Don Rumsfeld had it all wrong. He famously said, "you have to go to war with the Army you have, not the Army you want." But that's not true: we all go to war with the military Boeing and other big defense contractors want us to have.
The Pentagon not only left new C-17 transport planes out of its budget request this year, it set aside half a billion dollars to halt the planes' production. Officially, the Air Force took the same view, swearing off any more C-17s, which cost $250 million apiece.
Behind the scenes, however, Air Force officials and Boeing, which makes the C-17, have been lobbying Congress to get more of the planes built, key lawmakers said. Seven House members have responded by inserting into the defense bill one of that chamber's largest single earmarks -- a demand that the Air Force give Boeing $2.42 billion for new C-17s.
The Air Force "made it very clear to me that they needed the C-17 and could use the aircraft," said Rep. Todd Akin (R-Mo.), a fiscal conservative and one of the seven sponsors. "But we were going to have to stick it into the budget" because the Air Force was not going to allocate the money itself.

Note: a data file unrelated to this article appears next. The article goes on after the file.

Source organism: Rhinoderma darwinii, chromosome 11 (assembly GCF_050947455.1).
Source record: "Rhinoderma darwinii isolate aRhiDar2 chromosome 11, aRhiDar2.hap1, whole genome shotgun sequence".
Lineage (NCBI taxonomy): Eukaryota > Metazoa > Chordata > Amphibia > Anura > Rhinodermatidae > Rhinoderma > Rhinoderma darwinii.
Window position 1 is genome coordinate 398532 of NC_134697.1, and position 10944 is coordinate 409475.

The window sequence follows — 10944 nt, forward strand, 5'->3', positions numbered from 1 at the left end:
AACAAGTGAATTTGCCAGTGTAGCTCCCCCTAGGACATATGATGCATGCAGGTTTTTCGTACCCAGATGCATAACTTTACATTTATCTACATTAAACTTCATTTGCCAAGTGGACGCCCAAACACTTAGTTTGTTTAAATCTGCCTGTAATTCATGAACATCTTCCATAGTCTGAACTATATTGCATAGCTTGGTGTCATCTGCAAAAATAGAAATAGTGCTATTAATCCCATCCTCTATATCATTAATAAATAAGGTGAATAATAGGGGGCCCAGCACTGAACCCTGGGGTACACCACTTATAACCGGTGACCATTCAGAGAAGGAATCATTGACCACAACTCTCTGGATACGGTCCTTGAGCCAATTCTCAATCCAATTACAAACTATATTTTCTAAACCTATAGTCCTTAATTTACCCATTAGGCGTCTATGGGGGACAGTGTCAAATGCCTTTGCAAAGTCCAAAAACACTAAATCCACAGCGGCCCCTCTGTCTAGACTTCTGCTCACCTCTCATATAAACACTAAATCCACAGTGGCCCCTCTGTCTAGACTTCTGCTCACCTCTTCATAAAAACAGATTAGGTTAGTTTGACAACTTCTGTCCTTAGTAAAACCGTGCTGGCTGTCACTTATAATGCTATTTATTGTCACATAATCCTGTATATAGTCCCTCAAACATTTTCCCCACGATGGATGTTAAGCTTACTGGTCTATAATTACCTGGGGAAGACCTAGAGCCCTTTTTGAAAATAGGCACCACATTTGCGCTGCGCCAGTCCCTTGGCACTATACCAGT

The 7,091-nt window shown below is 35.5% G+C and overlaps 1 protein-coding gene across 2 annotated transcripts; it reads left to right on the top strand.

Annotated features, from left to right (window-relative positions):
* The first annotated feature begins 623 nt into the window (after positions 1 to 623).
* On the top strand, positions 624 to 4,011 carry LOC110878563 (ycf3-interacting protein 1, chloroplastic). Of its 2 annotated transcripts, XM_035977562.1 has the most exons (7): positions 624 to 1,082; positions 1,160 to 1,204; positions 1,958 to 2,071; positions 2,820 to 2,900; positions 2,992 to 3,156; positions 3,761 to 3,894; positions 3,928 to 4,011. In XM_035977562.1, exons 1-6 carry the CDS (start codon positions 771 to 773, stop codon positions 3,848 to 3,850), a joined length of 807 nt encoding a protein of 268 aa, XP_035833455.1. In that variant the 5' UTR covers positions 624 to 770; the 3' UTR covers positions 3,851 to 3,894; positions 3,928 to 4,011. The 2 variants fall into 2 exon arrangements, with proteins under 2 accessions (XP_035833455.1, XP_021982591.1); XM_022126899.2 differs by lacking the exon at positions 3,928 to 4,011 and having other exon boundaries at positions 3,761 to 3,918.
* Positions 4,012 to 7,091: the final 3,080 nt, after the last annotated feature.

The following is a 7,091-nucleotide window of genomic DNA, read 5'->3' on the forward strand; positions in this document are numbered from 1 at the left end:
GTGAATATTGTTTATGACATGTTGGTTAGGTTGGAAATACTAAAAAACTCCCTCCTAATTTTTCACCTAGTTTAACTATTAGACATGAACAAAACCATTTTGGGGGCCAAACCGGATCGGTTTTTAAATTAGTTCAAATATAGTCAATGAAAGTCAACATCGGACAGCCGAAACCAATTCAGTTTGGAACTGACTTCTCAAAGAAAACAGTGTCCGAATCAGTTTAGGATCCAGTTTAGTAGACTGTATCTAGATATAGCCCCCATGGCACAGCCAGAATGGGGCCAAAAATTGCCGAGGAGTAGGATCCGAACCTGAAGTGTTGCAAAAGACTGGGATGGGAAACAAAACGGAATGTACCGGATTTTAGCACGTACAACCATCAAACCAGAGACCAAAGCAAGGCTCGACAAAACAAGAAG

What are the worries, though? I'm sure we couldn't have used that $2.42 billion anywhere else. Abu Muqawama readers, should they be so inclined, can reach Rep. Akin's office at the following number: 202-225-2561. Give him a call and ask him how that fiscal conservativism's going.
Update: Charlie, here. This is eerily similar to how the Air Force builds airbases: housing first, runways last. That way when they run out of money, they march (fly?) back to Capitol Hill asking for additional funds. Because you can't have an airbase without runways, right? Here, the boys in blue know that the Army can't function without USAF lift support, so there will be plenty of pressure to fund the unsexy C-17s at the end of the day (whether USAF requests them or not). This way they get all their fun toys, and the army gets its lift. Just like how they get golf courses.